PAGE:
I Left San Francisco for the ‘Burbs Kicking and Screaming. I Don’t Hate It.

By Jessica Brenner : thebolditalic – excerpt

I now see our move to outside of Sacramento as a healthy and conscious uncoupling

Last night, my husband and I were eating our children’s leftover grilled cheese for dinner when I turned to him and asked, “How much would you give for our favorite ramen right now?”

He smirked at me. I was making that face. The San Francisco nostalgia face. It doesn’t come up much anymore, and I put it away quickly when he reminded me that “our” ramen place closed down six months before we moved.

We don’t live in San Francisco anymore. We’re ’burb people now.

I wish that I could tell you I regret it. But I don’t. And it’s not for the reasons you probably think…(more)

California Association of Realtors’ Operation Local Growth

By Sharon Rushton :marinpost – excerpt

This year, the California Association of Realtors (C.A.R.) launched a lobbying effort to dramatically increase the allowable buildout of primarily market-rate housing throughout the state. The campaign has consisted of two arms:

1) “Operation Local Growth” and

2) Support of a pro-housing-supply package of bills.

Per the attached brochure released by C.A.R.;

Operation Local Growth seeks to target local elected officials who oppose growth in their communities by developing an offensive political strategy. The project seeks to, not only remove some of these elected officials from office, but also make a powerful political statement about the need for growth in California. The priority of this program is to send a clear message that C.A.R.’s philosophy to fix the housing crisis is to increase the supply of housing in California. As a result, C.A.R. plans to conduct aggressive campaigns to promote this message.”

How “Operation Local Growth” works: A local Association of Realtors (AOR) notifies C.A.R. of an elected official or candidate who opposes growth in his/her community. Then CREPAC (California Real Estate Political Action Committee) will move forward with an opposition research report and an opposition campaign against the named elected official/candidate. The notice states; “By requesting this program, the respective Local AOR acknowledges that the campaign will be mostly negative.”

“CREPAC” is a bipartisan Political Action Committee (PAC) that supports candidates who support association policies…(more)

This is the WiMBY, calling themselves YIMBY still, approach to legally forced state mandates that has warped into a national movement. If this concerns you, read the rest of the article. While the state is burning, this is what YIMBY is doing. Where is the concern for the health and well-being of people dealing with emergencies?

Plans for new Flower Mart in Potrero Hill approved

By Ida Mojadad :sfexaminer – excerpt

The famed San Francisco Flower Mart’s new home in Potrero Hill was approved Thursday after a contentious path to relocation.

The Planning Commission unanimously approved construction of a new wholesale flower market between 16th and 17th streets at Mississippi Street, across Interstate 280 from Mission Bay medical facilities.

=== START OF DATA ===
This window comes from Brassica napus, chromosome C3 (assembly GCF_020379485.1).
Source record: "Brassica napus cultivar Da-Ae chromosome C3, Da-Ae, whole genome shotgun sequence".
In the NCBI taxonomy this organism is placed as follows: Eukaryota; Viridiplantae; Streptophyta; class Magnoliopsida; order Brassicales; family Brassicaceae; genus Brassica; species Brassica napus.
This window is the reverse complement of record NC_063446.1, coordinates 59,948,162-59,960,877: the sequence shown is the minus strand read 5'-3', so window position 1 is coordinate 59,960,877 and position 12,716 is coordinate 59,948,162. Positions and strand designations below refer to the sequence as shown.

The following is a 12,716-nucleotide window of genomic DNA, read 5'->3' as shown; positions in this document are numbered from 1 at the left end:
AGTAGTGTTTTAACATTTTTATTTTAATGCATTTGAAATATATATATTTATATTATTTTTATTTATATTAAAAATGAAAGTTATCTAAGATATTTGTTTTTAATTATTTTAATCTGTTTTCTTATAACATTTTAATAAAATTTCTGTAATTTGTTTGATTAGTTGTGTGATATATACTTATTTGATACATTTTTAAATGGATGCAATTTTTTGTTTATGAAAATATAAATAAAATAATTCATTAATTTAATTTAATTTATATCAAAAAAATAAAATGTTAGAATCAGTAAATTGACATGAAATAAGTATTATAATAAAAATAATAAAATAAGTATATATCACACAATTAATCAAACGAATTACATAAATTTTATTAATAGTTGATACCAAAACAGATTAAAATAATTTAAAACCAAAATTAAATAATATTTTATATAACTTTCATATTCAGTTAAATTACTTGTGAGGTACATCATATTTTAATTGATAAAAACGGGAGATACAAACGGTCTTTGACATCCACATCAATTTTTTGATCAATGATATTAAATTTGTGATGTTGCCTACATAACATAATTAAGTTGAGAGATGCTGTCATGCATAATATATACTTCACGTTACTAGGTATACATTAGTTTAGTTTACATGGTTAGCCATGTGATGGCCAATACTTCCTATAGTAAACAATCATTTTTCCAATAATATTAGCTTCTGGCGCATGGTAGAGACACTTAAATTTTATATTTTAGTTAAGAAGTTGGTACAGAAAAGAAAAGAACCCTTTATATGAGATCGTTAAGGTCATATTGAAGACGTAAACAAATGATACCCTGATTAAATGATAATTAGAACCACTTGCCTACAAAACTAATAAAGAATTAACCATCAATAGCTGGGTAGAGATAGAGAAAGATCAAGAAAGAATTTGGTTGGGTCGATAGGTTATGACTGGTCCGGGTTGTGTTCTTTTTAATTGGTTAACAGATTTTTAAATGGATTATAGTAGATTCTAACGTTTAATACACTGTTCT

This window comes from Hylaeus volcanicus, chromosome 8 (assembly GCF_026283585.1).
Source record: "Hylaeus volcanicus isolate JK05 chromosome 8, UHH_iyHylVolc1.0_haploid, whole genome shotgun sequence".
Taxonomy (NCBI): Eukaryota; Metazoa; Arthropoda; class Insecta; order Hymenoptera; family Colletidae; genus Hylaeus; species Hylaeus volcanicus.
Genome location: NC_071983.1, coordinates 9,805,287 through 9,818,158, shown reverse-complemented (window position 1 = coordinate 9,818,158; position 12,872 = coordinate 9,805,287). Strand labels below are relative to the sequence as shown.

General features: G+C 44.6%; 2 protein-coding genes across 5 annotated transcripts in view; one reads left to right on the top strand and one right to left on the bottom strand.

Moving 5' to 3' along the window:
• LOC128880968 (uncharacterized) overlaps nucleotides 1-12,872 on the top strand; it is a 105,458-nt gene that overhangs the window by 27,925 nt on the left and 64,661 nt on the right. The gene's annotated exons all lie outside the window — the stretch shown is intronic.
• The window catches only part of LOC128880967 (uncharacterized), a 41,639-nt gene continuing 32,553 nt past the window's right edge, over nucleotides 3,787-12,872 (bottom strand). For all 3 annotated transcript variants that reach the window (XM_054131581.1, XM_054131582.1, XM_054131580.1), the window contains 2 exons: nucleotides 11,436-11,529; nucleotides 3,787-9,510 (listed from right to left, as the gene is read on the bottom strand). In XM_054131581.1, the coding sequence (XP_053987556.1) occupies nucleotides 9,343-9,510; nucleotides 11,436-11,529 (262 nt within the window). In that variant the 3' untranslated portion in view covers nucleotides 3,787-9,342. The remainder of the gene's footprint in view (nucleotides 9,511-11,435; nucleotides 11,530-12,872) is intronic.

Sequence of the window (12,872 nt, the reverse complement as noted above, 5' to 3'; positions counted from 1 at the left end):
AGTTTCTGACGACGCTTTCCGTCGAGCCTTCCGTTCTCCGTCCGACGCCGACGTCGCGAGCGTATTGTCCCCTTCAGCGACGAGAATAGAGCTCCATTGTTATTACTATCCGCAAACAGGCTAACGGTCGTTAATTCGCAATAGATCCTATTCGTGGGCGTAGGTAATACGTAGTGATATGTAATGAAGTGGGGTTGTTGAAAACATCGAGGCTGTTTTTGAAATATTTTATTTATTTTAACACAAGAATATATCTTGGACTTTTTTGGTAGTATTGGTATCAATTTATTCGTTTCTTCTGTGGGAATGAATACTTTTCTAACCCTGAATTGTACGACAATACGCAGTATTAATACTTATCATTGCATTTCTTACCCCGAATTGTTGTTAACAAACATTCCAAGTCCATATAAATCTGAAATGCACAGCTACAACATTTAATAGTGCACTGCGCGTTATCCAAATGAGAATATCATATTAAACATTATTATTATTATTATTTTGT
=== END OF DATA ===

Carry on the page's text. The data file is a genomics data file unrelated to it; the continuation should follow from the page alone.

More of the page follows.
Vendors at the nearly 100-year-old Flower Mart initially opted to return to their site at Sixth and Brannan streets after developer Kilroy Realty Group converted it into an approved mixed-use development. But, in between clashes over its temporary relocation, concerns emerged over the impact of traffic on the wholesale hub, which relies on truck and vehicle access…(more)

SFMTA has created a traffic nightmare downtown for businesses that rely on parking and deliveries to operate. Many are leaving town taking jobs with them. The Potrero neighborhood is able to accommodate the Flower Mart with easy freeway access and parking, so those jobs will be saved. Reuse of existing buildings will cut costs and limit the environmental impact. This is project is a good solution to a number of problems.

Facility beside Great Highway

By Glenn Rogers

This historic picture of Lake Merced shows a stream along the location of the Great Highway today where the highway is planned to be abandoned and replaced with trails, parks and other amenities. This land was filled with soil before the road was built and is beside the the Sewer Facility. Therefore, all the land here is fill soil which is vulnerable to erosion and sea level rise. Therefore, the protection of this part of the coast from sea rise and Climate Change is dubious. In addition, this is the narrowest part of the coast along Ocean Beach. The extraordinary bad placement of the sewer facility here should be abandoned, in my opinion and moved to a place better protected.

Then, the large pipe that is parallel to the beach along the Great Highway is planned to be reinforced with a concrete wall to protect the pipe. This is another example of the failed policy of hardening the land beside the ocean beside the sewer facility which only caused increased erosion of the shore there. Better to move the pipe to a location underneath the Great Highway where the City will never allow the highway and the road to be lost to sea level rise. That would be on the east side of the Great Highway which protects hundreds of residences.

The proposed Ocean Beach Plan: https://sfplanning.org/ocean-beach, includes a video
Wednesday, September 30, 2020 There’s a scoping meeting for the upcoming EIR for this project. You can sign on to that meeting here: https://sfplanning.org/event/public-scoping-meeting-ocean-beach-climate-change-adaptation-project

Fielder Outlines Indigenous Wildfire Plan

by Benjamin Schneider : sfweekly – excerpt

State Senate candidate Jackie Fielder wants California’s Indigenous tribes to play a much larger role in wildfire prevention, as they did before colonization.